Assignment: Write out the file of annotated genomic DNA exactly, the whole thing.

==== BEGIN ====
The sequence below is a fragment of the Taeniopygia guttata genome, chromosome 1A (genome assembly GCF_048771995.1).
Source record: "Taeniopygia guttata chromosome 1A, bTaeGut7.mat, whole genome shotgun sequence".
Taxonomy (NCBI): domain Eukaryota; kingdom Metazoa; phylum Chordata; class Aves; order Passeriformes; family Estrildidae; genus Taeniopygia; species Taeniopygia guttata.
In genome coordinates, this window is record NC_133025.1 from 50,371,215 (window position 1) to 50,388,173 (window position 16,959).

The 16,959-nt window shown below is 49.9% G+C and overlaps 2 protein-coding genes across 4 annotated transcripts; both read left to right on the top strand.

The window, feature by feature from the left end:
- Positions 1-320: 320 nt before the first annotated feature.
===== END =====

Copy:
The sequence below is a fragment of the Taeniopygia guttata genome, chromosome 1A (genome assembly GCF_048771995.1).
Source record: "Taeniopygia guttata chromosome 1A, bTaeGut7.mat, whole genome shotgun sequence".
Taxonomy (NCBI): domain Eukaryota; kingdom Metazoa; phylum Chordata; class Aves; order Passeriformes; family Estrildidae; genus Taeniopygia; species Taeniopygia guttata.
In genome coordinates, this window is record NC_133025.1 from 50,371,215 (window position 1) to 50,388,173 (window position 16,959).

The 16,959-nt window shown below is 49.9% G+C and overlaps 2 protein-coding genes across 4 annotated transcripts; both read left to right on the top strand.

The window, feature by feature from the left end:
- Positions 1-320: 320 nt before the first annotated feature.